How did you come up with the idea for your film?
A Belgian friend showed me some images of the reenactment that takes place every year at Waterloo, near Brussels. I was immediately fascinated by this incarnation, or rather reincarnation, of history embodied by people from all walks of life. That particular year marked the bicentennial of the fall of the Napoleonic Empire at the terrible battle of Waterloo. It’s an amazing backdrop, a sort of immense carnival, with this one particularity – that the theme is always specifically about the war. The most important feature of the reenactments is the place that weapons and war have. Above and beyond the folklore, encampments and costumes, all of the “re-enactors” are focused on the main objective of the grand battle. We’re talking about adults who play at hypotheticals. That scope was what drove the project and the character of private Bébé, played by the actor and co-scriptwriter Jonathan Couzinié. We had the feeling that these people who pretend they’re Napoleon do more or less what we ourselves do when we create a fictional film. We pretend to make something real.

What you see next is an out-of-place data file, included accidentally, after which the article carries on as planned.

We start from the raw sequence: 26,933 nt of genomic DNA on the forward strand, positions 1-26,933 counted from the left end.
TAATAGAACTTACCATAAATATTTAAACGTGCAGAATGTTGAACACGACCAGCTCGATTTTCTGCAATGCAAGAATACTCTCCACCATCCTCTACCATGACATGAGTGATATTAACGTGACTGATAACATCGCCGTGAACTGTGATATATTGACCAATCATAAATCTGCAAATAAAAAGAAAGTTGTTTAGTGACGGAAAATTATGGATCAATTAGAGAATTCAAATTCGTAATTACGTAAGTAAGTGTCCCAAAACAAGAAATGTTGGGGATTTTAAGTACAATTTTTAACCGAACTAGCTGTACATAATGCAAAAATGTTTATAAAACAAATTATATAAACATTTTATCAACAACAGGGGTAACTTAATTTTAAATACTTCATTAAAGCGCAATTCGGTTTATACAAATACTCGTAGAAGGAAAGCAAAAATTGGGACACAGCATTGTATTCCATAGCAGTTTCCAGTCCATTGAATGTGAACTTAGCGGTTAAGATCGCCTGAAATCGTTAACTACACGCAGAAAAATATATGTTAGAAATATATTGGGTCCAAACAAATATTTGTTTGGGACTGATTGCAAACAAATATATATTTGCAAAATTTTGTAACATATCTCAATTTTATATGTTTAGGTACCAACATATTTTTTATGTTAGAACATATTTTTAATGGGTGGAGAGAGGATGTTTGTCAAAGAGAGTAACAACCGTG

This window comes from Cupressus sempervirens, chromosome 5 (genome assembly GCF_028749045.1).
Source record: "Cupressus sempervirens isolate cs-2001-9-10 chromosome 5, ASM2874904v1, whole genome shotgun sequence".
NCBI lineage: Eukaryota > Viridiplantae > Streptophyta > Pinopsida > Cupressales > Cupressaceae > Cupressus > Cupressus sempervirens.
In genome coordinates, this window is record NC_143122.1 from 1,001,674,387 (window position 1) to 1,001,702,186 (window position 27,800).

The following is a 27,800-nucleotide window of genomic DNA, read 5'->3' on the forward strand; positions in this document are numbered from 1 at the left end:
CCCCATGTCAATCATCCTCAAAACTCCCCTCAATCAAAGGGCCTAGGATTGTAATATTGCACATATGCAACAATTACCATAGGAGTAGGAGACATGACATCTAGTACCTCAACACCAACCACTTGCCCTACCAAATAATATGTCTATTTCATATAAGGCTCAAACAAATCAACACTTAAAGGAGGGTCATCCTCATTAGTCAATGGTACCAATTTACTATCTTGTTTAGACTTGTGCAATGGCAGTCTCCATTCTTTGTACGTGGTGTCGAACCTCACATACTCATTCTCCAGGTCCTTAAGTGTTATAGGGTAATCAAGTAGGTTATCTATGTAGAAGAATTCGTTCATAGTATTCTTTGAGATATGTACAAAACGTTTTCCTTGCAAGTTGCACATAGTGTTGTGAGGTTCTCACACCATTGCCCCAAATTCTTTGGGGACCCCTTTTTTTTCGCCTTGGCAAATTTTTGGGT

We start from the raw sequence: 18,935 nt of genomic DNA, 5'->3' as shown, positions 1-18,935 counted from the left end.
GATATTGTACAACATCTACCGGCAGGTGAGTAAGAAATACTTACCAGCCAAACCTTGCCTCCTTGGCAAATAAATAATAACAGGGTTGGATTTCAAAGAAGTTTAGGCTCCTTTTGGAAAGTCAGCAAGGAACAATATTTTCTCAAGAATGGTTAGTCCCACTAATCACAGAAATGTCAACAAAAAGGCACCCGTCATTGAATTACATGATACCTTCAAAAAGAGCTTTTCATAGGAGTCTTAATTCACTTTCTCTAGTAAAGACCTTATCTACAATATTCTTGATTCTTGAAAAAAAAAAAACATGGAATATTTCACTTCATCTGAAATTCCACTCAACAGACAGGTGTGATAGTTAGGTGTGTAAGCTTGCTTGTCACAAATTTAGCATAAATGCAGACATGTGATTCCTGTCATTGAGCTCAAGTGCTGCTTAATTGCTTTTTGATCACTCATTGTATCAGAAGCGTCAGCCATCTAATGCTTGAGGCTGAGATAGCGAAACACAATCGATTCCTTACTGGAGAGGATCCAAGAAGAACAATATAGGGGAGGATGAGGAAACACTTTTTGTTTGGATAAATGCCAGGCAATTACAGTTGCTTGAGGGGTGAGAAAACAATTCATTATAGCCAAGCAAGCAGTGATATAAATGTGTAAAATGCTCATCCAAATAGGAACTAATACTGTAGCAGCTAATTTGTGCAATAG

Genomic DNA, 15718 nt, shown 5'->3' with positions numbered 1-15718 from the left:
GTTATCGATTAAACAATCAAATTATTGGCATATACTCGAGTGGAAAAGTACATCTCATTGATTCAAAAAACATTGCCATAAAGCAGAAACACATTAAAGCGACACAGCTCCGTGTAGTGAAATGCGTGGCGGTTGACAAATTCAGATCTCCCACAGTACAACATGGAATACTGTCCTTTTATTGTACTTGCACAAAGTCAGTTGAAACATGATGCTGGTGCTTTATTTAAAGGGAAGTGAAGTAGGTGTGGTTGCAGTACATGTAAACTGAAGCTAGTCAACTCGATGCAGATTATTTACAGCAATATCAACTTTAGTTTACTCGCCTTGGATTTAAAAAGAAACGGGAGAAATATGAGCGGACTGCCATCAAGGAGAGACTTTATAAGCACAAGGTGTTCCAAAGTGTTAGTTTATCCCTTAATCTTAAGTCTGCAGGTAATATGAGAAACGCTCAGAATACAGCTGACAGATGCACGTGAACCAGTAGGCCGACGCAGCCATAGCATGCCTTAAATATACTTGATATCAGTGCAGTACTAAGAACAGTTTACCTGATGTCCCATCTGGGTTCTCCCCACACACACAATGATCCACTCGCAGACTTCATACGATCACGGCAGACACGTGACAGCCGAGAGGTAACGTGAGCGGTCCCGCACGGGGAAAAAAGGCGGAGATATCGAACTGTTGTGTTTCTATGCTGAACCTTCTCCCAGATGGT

Do you like period costumes and the groups that engage in historical reenactments?
I did want to make a period film one day. I also knew that it would be very expensive and complicated. Hundreds of extras to manage, technical procedures that nowadays would be beyond my reach, and immense historical research. In 1969, Kubrick tried to make a film about the Emperor. I looked at a miniscule part of his preparatory work, and it was simply colossal, a madman’s endeavor. The film was never made but it did show just how enormous a task it entailed. I opted for a very simple idea that could be made with limited means, where the costumes and the reenactment would be relegated to their primary function as scenery.
Did the figure of the Emperor and the Napoleonic period in themselves have a particular significance? Does this fascination say something about the character? Could you have made the same film about a reenactment of the life of Caesar?
We probably could have used another context for the project, anything is possible. But it turned out that Napoleon resonated with our desire for history. He incarnates the patriarchal, totalitarian ideology that feeds the character and the couple in the film. Private Bébé behaves as if he is all-powerful. He has absolute command over his wife; she is his only army. He brings her along on his warring madness and loses his bearings. In this sense, there is something Napoleonic about him. I needed to assume the figure of the Emperor in order to for his fall to interest me. It’s like a message addressed to men who think that they are “by nature” superior to their wives or girlfriends, or to women in general. This cultural, historical legacy is a like a shadow dogging our heels. And if you want to be rid of a shadow, you just have to shine a light on it!
In the film, you tackle the topic of recognition and the quest for a “family” that is based on common dreams rather than on descent. What interested you about this theme?